vine vera banner Antioxidant Foods For Glowing Skin

Antioxidant Foods For Glowing Skin

Your friends are dying to know why you’re glowing. They think it must be a new love, or maybe pregnancy, or a new skin treatment. Should you tell them? Should you tell them that antioxidants are the reason behind your glowing skin? Antioxidants are the cause of a lot of the latest buzz in the world of health and beauty. You may know about how beneficial they can be to your skin in creams and serums, but did you know they can also give your skin a boost from the inside out? Here are some of the best ways of getting the antioxidant glow from what you put on your plate.

Kale
Kale is full of antioxidants like lutein and zeaxanthin. These nutrients absorb free radicals from UV light, including the ones that actually reach the skin. One cup gives you 134% of Vitamin C and 133% of Vitamin A, both skins firming wonders.

Green Tea
When it comes to healthy foods, green tea can do no wrong. A study published in the Journal of Nutrition found that people who drank a beverage containing green tea polyphenols showed increased skin elasticity and had one-quarter less sun damage after UV light exposure, compared to a control group. Green tea has catechins like EGCG to help stimulate oxygen and blood flow to the skin to keep your complexion radiant and healthy.

vine vera banner presents Antioxidant Foods For Glowing Skin

Olive Oil
Women in the Mediterranean have been known to slather olive oil directly on their skin for its antioxidant properties. One study in PLOS ONE analyzing diets of 1264 women, found that those who consumed over 8.4 grams of olive oil a day showed 31% fewer signs of aging than those who ate less than one teaspoon. Olive oil also topped the list of oils for its anti aging properties, deftly knocking out both sunflower and peanut. Researchers credit the 75% mono saturated fatty acid content with the anti aging properties, and say the antioxidant polyphenols in the oil could be responsible for quenching free radicals that cause skin damage.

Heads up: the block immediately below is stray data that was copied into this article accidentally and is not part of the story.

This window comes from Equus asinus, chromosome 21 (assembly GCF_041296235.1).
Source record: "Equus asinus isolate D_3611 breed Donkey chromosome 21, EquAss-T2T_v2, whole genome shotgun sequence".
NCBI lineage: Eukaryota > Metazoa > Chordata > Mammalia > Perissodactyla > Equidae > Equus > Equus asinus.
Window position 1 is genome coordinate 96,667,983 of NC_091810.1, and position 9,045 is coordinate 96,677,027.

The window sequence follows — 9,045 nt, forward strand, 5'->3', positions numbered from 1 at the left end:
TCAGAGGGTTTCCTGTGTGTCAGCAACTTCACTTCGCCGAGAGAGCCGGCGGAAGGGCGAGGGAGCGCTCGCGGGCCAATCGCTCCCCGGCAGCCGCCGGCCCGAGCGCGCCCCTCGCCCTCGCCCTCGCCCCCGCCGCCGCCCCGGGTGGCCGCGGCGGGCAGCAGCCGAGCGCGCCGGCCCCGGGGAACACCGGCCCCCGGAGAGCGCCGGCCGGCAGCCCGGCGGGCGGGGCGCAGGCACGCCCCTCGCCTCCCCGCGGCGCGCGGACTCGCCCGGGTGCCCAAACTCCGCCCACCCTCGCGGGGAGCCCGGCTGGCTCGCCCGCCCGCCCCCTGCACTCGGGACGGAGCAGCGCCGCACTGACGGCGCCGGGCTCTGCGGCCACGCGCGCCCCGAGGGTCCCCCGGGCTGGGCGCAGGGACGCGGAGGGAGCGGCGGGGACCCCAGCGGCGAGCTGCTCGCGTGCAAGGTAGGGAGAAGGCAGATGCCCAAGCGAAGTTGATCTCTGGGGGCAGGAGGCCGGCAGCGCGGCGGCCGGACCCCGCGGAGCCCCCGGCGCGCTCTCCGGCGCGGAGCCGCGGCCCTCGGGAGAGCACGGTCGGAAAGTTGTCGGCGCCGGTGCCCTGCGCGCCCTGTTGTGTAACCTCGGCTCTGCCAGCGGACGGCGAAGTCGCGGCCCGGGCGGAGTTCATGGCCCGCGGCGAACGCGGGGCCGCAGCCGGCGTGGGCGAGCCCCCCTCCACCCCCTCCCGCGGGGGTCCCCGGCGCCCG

Tomatoes
If you’re looking for a place to drizzle your olive oil, how about on some ripe tomatoes? A study found people who ate 5 tablespoons of tomato paste per day with a tablespoon of olive oil for a twelve week period, had 33% more sunburn protection than a control group who ate just olive oil. The antioxidant lycopene in tomatoes increases the natural SPF levels in the skin, however, it is not recommended that you abandon your sunscreen in favor of tomato paste just yet.

Dark Chocolate